Observations on an election

Declaring the winners is not the end, it’s only the beginning

One of the benefits of having to write a column approximately 10 days before it is published, is that six days before an election, it does no good to predict an outcome that will be known by the time of publication, or risk presuming winners and losers!

Looking back at the entire campaign, a few observations come to mind.

There is a tendency in this very sophisticated voter-identification era, for political parties to target certain voters to the exclusion of others. I have seen cars come onto a street and target two or three houses with literature or personal visits. When I asked why they were not canvassing the entire neighborhood, volunteers said they were sent by the Democratic or Republican organization to contact specific voters and remind them to vote. It occurs to me that voter identification may have become a little too sophisticated and residents not targeted might resent being ignored.

The overabundance of money in this campaign is obvious. Perhaps the most glaring example is the money spent by outside groups in the U.S. Senate election.

Readers may remember that in Massachusetts’ last election, the contestants agreed to honor the “People’s Pledge” to refuse any outside support. When offered that opportunity in New Hampshire, reportedly, Gov. Maggie Hassan declined the offer by U.S. Sen. Kelly Ayotte, and the result was a barrage of nonsensical, offensive and inaccurate advertisements accusing both candidates of taking positions that they had not taken or being responsible for achievements they had not accomplished.

In connection with such advertising it also occurs to me that perhaps titles of sponsors such as “DSCC” should be spelled out as the “Democratic Senate Campaign Committee,” so viewers actually know who is supporting the nonsense being broadcast. Getting millions of dollars out of campaigns would help.

In this election, the quality of candidates has been debated. At no time in my life have the candidates at the top of ticket been so unpopular. When you read this, one of them has been elected president and, hopefully, the nation will close ranks, give support and render the equivalent of the editorial cartoonist who, in 1968, gave Richard Nixon a “clean shave” after his election.

The question continues to be why good people do not run, and the answer seems obvious, given the length, cost and negativity of campaigns. More succinctly put, why would anybody run for office in this environment? 

Many others have commented that an election is not the end, but the beginning, and the real work starts after the election. Facing real issues, solving real problems and reaching out to make common ground with the opposition is the real test of those elected to office. 

Among the issues that were somehow ignored during the campaign is the need to balance the budget, get the national debt under control and restore fiscal responsibility to the country. Unless I missed it, nobody talked about that during the election! Those elected now have the responsibility to look at it, address it and get it under control.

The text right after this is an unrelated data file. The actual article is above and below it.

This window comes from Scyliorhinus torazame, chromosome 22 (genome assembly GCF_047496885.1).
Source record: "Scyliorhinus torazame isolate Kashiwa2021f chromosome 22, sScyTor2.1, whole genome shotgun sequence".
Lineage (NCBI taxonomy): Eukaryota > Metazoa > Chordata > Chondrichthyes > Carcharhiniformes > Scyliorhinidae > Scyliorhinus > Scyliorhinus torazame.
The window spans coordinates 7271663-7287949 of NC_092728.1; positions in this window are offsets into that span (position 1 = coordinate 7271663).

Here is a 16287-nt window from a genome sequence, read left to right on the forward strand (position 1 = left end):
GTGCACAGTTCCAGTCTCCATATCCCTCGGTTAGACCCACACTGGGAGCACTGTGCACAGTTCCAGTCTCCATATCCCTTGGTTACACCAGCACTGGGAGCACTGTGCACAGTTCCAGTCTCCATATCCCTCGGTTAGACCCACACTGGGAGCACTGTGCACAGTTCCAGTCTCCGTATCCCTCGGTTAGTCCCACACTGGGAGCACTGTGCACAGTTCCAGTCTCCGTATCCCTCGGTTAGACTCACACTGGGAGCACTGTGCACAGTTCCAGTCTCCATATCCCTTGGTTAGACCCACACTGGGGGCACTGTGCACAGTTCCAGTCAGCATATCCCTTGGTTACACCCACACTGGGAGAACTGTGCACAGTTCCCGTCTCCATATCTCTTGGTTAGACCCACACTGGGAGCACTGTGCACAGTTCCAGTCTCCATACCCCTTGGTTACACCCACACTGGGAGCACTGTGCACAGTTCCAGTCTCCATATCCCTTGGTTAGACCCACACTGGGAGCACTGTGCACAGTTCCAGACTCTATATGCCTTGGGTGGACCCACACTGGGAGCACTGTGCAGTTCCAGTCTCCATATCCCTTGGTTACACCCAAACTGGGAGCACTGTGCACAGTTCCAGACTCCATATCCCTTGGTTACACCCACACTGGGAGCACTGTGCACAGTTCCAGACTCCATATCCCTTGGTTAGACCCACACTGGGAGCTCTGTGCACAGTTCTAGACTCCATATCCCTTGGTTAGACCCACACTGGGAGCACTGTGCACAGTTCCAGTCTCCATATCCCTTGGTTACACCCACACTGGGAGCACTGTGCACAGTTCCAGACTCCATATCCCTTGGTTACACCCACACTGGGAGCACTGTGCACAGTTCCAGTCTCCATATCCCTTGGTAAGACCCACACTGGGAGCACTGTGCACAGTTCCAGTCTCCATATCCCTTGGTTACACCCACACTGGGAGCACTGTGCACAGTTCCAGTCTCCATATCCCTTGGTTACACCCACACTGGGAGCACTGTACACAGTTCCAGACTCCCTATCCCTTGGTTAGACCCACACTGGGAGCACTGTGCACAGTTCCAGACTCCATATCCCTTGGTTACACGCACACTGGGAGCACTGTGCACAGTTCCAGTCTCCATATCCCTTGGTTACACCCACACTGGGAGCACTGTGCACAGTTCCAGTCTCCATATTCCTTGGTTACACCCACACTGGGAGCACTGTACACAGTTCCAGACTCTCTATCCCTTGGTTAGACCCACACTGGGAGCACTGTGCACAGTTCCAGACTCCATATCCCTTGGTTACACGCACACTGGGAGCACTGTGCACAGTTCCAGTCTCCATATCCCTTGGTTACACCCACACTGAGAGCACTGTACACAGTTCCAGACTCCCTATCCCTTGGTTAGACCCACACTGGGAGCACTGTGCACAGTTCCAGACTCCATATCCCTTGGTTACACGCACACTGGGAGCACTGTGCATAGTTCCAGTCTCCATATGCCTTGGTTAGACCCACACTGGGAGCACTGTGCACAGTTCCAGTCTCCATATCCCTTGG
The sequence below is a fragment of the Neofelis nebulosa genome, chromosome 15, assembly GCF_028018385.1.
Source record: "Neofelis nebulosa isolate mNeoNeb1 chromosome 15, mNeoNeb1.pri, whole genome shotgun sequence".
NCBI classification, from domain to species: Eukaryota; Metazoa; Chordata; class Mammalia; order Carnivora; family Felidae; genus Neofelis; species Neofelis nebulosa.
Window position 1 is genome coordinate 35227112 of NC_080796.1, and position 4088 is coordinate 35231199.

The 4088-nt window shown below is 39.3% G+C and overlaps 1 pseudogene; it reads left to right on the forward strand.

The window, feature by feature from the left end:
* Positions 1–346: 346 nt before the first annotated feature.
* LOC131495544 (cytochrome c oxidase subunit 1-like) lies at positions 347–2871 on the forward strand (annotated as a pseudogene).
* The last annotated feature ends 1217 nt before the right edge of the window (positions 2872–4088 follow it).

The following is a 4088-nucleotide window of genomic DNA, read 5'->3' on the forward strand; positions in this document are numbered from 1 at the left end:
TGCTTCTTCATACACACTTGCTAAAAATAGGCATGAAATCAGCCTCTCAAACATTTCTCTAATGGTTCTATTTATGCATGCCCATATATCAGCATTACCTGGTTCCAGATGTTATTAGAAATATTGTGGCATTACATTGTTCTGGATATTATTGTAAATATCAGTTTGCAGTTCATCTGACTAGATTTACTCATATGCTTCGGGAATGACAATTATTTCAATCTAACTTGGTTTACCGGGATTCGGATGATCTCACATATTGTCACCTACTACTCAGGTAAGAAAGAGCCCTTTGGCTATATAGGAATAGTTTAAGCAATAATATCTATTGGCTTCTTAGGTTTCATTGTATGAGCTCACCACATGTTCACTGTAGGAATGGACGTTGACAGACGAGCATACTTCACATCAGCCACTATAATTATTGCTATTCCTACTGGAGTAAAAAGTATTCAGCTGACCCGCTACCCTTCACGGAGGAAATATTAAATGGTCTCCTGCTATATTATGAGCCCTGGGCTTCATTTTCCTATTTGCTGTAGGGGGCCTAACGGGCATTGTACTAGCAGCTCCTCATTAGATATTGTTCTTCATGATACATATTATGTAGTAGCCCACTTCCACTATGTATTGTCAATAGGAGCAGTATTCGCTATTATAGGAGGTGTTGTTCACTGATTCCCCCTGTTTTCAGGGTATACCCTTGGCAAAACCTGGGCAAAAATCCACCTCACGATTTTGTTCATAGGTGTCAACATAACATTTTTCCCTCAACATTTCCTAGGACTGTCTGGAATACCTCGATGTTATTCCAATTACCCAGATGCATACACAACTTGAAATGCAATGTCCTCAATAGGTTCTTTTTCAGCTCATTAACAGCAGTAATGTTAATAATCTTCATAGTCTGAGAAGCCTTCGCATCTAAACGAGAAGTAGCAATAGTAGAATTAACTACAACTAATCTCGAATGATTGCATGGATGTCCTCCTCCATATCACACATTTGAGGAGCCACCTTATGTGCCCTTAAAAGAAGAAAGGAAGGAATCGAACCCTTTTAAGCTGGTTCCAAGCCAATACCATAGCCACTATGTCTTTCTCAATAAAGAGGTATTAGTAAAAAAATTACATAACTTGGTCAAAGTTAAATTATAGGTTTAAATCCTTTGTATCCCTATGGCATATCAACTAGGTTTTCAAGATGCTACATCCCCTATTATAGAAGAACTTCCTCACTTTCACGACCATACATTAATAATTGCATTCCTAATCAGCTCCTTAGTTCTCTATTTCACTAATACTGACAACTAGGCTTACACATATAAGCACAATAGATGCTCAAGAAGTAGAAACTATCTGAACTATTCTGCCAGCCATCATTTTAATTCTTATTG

What was in evidence during the campaign were the many promises by candidates running for office at every level. When asked how they would pay for such promises, the typical “control fraud and abuse and excess spending” kind of answers were given.

Of course, that cannot pay for such promises or programs nor will it balance the budget. The only things that will pay for these promises or produce fiscal responsibility are increased revenue (taxes, that is), a more vibrant economy producing more revenue from existing sources, or cutting spending. Those elected should recognize that reality, now that they are no longer candidates. 

Finally, one of the major issues on the horizon and perhaps the largest challenge of the next generation of leaders, is the impending effect of automation.

For example, it is estimated that 2 million jobs are threatened should the trucking industry be revolutionized by self-driving trucks, with no reasonable expectation that those drivers will find alternate employment. Multiply that by all of the other possible effects of technology on employment, and all the job training, skills, job creation and other worthy programs will not produce enough jobs for those displaced.

Technological advances are inevitable. It is also inevitable that those who invent the technology will become wealthier and wealthier. 

The problem for legislators, thinkers and leaders in the near future will be how to take the incredibly concentrated wealth and find a way to support those who lose their jobs so that they do not fall into poverty. For this capitalist Republican, the alternatives seem counter to the traditions and principles of America. However, these matters will have to be addressed, and how they are addressed will have a lot to do with how successful the politicians and the country they lead will be.

Brad Cook, a shareholder in the Manchester law firm of Sheehan Phinney Bass + Green, heads its government relations and estate planning groups.

Categories: Cook on Concord